Plaintiff and his wife sold their home in California, and came to defendant's farm on November 19, 1975, accompanied by their adult son and his family. Shortly after their arrival, defendant took plaintiff and his wife to Farmers Bank in Palestine, Illinois, and introduced them to Owen Landrith, the bank president. The three of them indicated that they wanted a written agreement concerning the property and defendant suggested that a trust arrangement could possibly be worked out. Landrith did not recommend a trust; plaintiff further indicated that he was not interested in such an arrangement; and the discussion ended.

Defendant testified that she made numerous other efforts to negotiate a written contract with plaintiff but that he refused or was too busy to talk. Plaintiff acknowledged that a document was supposed to be drafted concerning an agreement but stated that they were unsuccessful in getting together. Defendant denied that the parties ever made an oral agreement for a transfer of the property to plaintiff.

While living on the farm, plaintiff made various improvements to the property, but most improvements were made to enhance the value of his house trailer and personal property. Among other things, he installed a septic tank and leach lines for the house trailer in which he and his wife lived, put up a fence to keep the cattle he had purchased from roaming on the crops, did some repairs to the main farm house, painted the chicken house, wired the house trailer for electricity and helped with the general maintenance of the farm. Notwithstanding the improvements and labor, the farm, which was already in relatively poor condition, continued to deteriorate.

Defendant testified that plaintiff, contrary to defendant's instructions, provided funds for the installment payments for the years 1975 and 1976 and for one-half the real estate taxes for 1974 and 1975, by depositing the money in her account. She then directed her bank not to accept any future deposits in her account from plaintiff.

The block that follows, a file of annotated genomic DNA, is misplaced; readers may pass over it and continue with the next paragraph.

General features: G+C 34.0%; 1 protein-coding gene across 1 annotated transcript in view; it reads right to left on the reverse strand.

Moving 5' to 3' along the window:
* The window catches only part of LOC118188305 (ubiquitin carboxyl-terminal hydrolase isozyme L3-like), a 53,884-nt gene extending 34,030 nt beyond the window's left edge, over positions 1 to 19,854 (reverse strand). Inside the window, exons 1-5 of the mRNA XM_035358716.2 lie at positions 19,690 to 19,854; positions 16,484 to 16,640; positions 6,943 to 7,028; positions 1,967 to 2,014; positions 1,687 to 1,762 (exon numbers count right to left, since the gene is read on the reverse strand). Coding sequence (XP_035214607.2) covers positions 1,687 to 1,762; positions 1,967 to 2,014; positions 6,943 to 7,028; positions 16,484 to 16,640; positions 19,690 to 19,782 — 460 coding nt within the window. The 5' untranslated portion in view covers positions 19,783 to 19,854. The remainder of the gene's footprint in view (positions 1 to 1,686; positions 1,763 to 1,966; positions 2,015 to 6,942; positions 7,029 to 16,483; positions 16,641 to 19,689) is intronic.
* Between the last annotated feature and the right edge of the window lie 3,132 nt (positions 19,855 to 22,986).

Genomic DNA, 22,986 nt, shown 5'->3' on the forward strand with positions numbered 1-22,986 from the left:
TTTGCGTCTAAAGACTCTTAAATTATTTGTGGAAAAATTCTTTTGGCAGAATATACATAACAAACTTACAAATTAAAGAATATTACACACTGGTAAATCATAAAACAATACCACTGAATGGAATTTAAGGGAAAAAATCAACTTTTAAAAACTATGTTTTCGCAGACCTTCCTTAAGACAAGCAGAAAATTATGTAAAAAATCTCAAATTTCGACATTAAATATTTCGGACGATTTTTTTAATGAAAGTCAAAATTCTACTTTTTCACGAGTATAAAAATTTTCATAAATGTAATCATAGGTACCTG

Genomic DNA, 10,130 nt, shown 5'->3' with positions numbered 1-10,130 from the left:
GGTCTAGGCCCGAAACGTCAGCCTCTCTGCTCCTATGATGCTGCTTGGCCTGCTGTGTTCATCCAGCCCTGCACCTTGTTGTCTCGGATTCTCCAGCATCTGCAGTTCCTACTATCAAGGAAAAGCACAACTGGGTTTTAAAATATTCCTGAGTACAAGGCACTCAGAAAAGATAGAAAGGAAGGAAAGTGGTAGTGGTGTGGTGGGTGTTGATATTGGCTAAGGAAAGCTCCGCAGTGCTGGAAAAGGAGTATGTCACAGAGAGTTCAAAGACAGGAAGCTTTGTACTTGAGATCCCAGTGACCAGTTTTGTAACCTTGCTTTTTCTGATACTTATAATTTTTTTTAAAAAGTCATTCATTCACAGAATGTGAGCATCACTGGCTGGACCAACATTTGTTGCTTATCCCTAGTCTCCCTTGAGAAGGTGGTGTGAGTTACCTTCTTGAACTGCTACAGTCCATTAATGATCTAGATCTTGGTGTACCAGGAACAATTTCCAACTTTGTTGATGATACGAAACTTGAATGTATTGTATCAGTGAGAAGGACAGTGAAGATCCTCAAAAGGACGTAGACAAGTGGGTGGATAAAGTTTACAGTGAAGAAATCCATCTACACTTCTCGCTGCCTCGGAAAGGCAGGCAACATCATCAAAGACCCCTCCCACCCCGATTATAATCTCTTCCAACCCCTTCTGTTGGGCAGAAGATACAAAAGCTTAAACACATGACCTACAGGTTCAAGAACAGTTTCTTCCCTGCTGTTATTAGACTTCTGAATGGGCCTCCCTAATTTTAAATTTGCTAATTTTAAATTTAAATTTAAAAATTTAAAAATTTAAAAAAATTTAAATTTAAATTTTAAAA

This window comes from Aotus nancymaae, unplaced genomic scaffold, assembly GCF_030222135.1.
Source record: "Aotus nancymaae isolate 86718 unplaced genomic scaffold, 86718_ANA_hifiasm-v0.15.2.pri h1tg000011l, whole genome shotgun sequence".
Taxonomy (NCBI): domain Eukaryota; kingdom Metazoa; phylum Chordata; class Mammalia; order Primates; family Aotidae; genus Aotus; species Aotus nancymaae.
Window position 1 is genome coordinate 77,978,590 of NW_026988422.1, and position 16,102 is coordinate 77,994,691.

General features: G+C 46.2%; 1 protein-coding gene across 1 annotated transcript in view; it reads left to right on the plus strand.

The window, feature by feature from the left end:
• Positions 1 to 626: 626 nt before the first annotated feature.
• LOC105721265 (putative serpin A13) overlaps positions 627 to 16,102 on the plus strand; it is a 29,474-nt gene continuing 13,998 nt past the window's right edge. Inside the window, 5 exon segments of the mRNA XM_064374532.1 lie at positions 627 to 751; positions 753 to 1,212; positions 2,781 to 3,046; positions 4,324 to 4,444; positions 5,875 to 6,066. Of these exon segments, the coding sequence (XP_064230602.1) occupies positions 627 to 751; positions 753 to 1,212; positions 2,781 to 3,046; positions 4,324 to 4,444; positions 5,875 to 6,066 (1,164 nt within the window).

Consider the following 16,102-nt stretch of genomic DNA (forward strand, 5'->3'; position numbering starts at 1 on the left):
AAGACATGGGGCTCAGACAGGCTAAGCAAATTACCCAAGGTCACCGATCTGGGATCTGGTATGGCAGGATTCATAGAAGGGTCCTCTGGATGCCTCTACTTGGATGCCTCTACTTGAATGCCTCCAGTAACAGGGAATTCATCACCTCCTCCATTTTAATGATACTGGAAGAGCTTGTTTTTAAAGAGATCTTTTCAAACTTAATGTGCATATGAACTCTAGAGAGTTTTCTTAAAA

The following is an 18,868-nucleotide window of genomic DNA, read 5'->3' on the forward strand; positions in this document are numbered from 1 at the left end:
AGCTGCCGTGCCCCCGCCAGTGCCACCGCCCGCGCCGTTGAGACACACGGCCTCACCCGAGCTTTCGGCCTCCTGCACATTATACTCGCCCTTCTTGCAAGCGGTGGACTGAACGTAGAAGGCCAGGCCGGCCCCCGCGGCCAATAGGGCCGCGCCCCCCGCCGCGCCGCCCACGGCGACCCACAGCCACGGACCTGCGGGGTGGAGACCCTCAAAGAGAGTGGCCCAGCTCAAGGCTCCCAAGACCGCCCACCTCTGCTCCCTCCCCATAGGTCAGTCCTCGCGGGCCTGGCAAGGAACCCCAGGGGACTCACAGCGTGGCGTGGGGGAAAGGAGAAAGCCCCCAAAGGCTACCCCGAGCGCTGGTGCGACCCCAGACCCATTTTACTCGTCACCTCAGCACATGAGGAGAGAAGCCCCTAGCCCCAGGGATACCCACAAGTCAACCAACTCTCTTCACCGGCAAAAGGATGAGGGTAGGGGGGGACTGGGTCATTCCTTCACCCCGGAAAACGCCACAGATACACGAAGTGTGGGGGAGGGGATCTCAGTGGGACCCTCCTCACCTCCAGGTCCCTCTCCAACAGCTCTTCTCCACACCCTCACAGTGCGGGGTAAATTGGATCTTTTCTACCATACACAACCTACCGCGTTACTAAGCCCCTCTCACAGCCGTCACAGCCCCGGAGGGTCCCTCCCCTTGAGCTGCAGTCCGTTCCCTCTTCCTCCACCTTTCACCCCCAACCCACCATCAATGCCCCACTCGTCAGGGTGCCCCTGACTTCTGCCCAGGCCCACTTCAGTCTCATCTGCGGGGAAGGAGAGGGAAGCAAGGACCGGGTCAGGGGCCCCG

Roy Midgett, a tenant farmer who pastured his cattle on defendant's farm during 1975 and part of 1976, testified that Mrs. Curtis informed him that her brother-in-law was coming back to Illinois and was going to be a "half owner-manager" of the property. She also informed him that plaintiff was to make the payments and pay all the taxes and receive in exchange one-half ownership during her lifetime and full ownership after her death. Later, in December of 1975, Midgett went to see Mrs. Curtis about moving his cattle, but was told to see plaintiff because he was half owner and manager.

Clarence Bell, a retired farmer who had been employed to "look after" the farm property, testified that defendant informed him in the fall of 1975 that plaintiff and his wife were moving to Illinois; were going to finish making the payments on the farm; and would receive the entire property after her death.

The testimony also established that in April of 1976, Mr. Midgett and another farm tenant received notices to terminate their respective farm tenancies. These notices, signed by defendant, included language that the tenancies were being terminated with respect to "the property of Helen Curtis and Eugene Fox."

Defendant testified that late in the summer of 1976, she advised plaintiff that she was thinking of selling the farm because the proposed arrangement would not work. Plaintiff then informed defendant that he would be interested in purchasing the farm if the terms were not too high. On September 27, 1976, defendant entered into a written contract for the sale of the property to a Billy Walborn. Three days later, plaintiff filed a lis pendens notice and thereafter commenced this action.